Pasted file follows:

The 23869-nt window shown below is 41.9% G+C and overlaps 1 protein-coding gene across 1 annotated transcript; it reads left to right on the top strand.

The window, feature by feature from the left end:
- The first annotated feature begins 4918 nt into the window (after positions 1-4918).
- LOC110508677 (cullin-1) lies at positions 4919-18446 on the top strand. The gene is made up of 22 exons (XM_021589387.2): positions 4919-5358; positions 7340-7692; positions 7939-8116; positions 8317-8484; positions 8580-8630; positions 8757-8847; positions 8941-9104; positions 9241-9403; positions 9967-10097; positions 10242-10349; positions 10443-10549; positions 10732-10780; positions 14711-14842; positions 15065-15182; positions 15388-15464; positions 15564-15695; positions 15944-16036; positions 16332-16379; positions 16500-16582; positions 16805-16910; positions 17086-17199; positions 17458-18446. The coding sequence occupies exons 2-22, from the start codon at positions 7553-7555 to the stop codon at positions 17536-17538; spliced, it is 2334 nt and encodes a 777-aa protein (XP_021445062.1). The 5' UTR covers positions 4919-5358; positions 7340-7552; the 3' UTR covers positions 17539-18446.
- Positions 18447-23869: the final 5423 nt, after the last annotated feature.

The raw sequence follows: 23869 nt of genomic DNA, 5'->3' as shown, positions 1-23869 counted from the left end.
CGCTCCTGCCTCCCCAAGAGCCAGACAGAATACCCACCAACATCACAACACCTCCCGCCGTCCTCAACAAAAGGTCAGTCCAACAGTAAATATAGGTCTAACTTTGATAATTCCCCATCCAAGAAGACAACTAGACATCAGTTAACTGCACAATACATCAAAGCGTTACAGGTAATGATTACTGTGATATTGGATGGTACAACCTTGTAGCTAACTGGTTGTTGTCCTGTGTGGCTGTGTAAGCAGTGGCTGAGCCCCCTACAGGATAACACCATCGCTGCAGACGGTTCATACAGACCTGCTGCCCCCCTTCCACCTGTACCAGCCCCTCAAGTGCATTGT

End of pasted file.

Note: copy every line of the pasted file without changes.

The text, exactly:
The 23869-nt window shown below is 41.9% G+C and overlaps 1 protein-coding gene across 1 annotated transcript; it reads left to right on the top strand.

The window, feature by feature from the left end:
- The first annotated feature begins 4918 nt into the window (after positions 1-4918).
- LOC110508677 (cullin-1) lies at positions 4919-18446 on the top strand. The gene is made up of 22 exons (XM_021589387.2): positions 4919-5358; positions 7340-7692; positions 7939-8116; positions 8317-8484; positions 8580-8630; positions 8757-8847; positions 8941-9104; positions 9241-9403; positions 9967-10097; positions 10242-10349; positions 10443-10549; positions 10732-10780; positions 14711-14842; positions 15065-15182; positions 15388-15464; positions 15564-15695; positions 15944-16036; positions 16332-16379; positions 16500-16582; positions 16805-16910; positions 17086-17199; positions 17458-18446. The coding sequence occupies exons 2-22, from the start codon at positions 7553-7555 to the stop codon at positions 17536-17538; spliced, it is 2334 nt and encodes a 777-aa protein (XP_021445062.1). The 5' UTR covers positions 4919-5358; positions 7340-7552; the 3' UTR covers positions 17539-18446.
- Positions 18447-23869: the final 5423 nt, after the last annotated feature.

The raw sequence follows: 23869 nt of genomic DNA, 5'->3' as shown, positions 1-23869 counted from the left end.
CGCTCCTGCCTCCCCAAGAGCCAGACAGAATACCCACCAACATCACAACACCTCCCGCCGTCCTCAACAAAAGGTCAGTCCAACAGTAAATATAGGTCTAACTTTGATAATTCCCCATCCAAGAAGACAACTAGACATCAGTTAACTGCACAATACATCAAAGCGTTACAGGTAATGATTACTGTGATATTGGATGGTACAACCTTGTAGCTAACTGGTTGTTGTCCTGTGTGGCTGTGTAAGCAGTGGCTGAGCCCCCTACAGGATAACACCATCGCTGCAGACGGTTCATACAGACCTGCTGCCCCCCTTCCACCTGTACCAGCCCCTCAAGTGCATTGT